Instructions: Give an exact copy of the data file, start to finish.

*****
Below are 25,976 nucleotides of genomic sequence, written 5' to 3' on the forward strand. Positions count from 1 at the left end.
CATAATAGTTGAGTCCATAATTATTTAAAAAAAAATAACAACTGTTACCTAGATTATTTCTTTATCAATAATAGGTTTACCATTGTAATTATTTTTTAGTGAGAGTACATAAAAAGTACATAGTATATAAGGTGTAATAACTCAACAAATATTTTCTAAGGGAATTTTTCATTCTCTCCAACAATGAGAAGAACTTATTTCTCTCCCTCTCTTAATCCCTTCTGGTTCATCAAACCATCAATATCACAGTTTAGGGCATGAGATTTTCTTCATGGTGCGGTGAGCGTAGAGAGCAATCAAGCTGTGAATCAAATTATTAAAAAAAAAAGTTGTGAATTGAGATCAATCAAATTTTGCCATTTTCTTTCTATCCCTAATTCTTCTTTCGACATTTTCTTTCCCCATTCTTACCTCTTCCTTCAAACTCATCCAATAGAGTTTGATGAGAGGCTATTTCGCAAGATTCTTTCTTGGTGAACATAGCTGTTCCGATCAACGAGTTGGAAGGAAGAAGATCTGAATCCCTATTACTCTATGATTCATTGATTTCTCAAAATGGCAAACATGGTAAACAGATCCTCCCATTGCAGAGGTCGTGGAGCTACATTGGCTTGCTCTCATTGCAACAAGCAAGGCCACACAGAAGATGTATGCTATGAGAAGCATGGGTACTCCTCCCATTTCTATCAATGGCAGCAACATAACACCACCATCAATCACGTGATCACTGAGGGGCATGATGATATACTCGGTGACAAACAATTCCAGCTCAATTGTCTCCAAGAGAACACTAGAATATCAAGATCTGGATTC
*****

Below are 25,976 nucleotides of genomic sequence, written 5' to 3' on the forward strand. Positions count from 1 at the left end.
CATAATAGTTGAGTCCATAATTATTTAAAAAAAAATAACAACTGTTACCTAGATTATTTCTTTATCAATAATAGGTTTACCATTGTAATTATTTTTTAGTGAGAGTACATAAAAAGTACATAGTATATAAGGTGTAATAACTCAACAAATATTTTCTAAGGGAATTTTTCATTCTCTCCAACAATGAGAAGAACTTATTTCTCTCCCTCTCTTAATCCCTTCTGGTTCATCAAACCATCAATATCACAGTTTAGGGCATGAGATTTTCTTCATGGTGCGGTGAGCGTAGAGAGCAATCAAGCTGTGAATCAAATTATTAAAAAAAAAAGTTGTGAATTGAGATCAATCAAATTTTGCCATTTTCTTTCTATCCCTAATTCTTCTTTCGACATTTTCTTTCCCCATTCTTACCTCTTCCTTCAAACTCATCCAATAGAGTTTGATGAGAGGCTATTTCGCAAGATTCTTTCTTGGTGAACATAGCTGTTCCGATCAACGAGTTGGAAGGAAGAAGATCTGAATCCCTATTACTCTATGATTCATTGATTTCTCAAAATGGCAAACATGGTAAACAGATCCTCCCATTGCAGAGGTCGTGGAGCTACATTGGCTTGCTCTCATTGCAACAAGCAAGGCCACACAGAAGATGTATGCTATGAGAAGCATGGGTACTCCTCCCATTTCTATCAATGGCAGCAACATAACACCACCATCAATCACGTGATCACTGAGGGGCATGATGATATACTCGGTGACAAACAATTCCAGCTCAATTGTCTCCAAGAGAACACTAGAATATCAAGATCTGGATTC